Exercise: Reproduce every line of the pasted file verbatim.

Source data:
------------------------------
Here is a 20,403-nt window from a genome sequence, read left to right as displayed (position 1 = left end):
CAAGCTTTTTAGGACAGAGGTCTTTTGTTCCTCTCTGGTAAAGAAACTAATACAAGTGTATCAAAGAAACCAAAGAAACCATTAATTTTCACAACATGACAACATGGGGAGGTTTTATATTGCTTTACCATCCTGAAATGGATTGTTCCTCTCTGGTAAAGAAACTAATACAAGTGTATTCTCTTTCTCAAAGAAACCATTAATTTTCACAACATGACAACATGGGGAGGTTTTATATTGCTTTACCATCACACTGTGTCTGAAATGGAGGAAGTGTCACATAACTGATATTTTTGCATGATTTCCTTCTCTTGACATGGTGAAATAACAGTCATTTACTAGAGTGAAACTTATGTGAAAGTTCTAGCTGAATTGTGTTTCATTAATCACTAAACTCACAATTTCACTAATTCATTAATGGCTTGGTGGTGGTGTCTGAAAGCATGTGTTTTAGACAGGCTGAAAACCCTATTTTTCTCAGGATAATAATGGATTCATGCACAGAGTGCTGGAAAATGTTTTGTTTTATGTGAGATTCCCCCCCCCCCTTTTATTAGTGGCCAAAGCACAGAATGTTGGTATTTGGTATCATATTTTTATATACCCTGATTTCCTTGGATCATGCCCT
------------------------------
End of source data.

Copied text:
Here is a 20,403-nt window from a genome sequence, read left to right as displayed (position 1 = left end):
CAAGCTTTTTAGGACAGAGGTCTTTTGTTCCTCTCTGGTAAAGAAACTAATACAAGTGTATCAAAGAAACCAAAGAAACCATTAATTTTCACAACATGACAACATGGGGAGGTTTTATATTGCTTTACCATCCTGAAATGGATTGTTCCTCTCTGGTAAAGAAACTAATACAAGTGTATTCTCTTTCTCAAAGAAACCATTAATTTTCACAACATGACAACATGGGGAGGTTTTATATTGCTTTACCATCACACTGTGTCTGAAATGGAGGAAGTGTCACATAACTGATATTTTTGCATGATTTCCTTCTCTTGACATGGTGAAATAACAGTCATTTACTAGAGTGAAACTTATGTGAAAGTTCTAGCTGAATTGTGTTTCATTAATCACTAAACTCACAATTTCACTAATTCATTAATGGCTTGGTGGTGGTGTCTGAAAGCATGTGTTTTAGACAGGCTGAAAACCCTATTTTTCTCAGGATAATAATGGATTCATGCACAGAGTGCTGGAAAATGTTTTGTTTTATGTGAGATTCCCCCCCCCCCTTTTATTAGTGGCCAAAGCACAGAATGTTGGTATTTGGTATCATATTTTTATATACCCTGATTTCCTTGGATCATGCCCT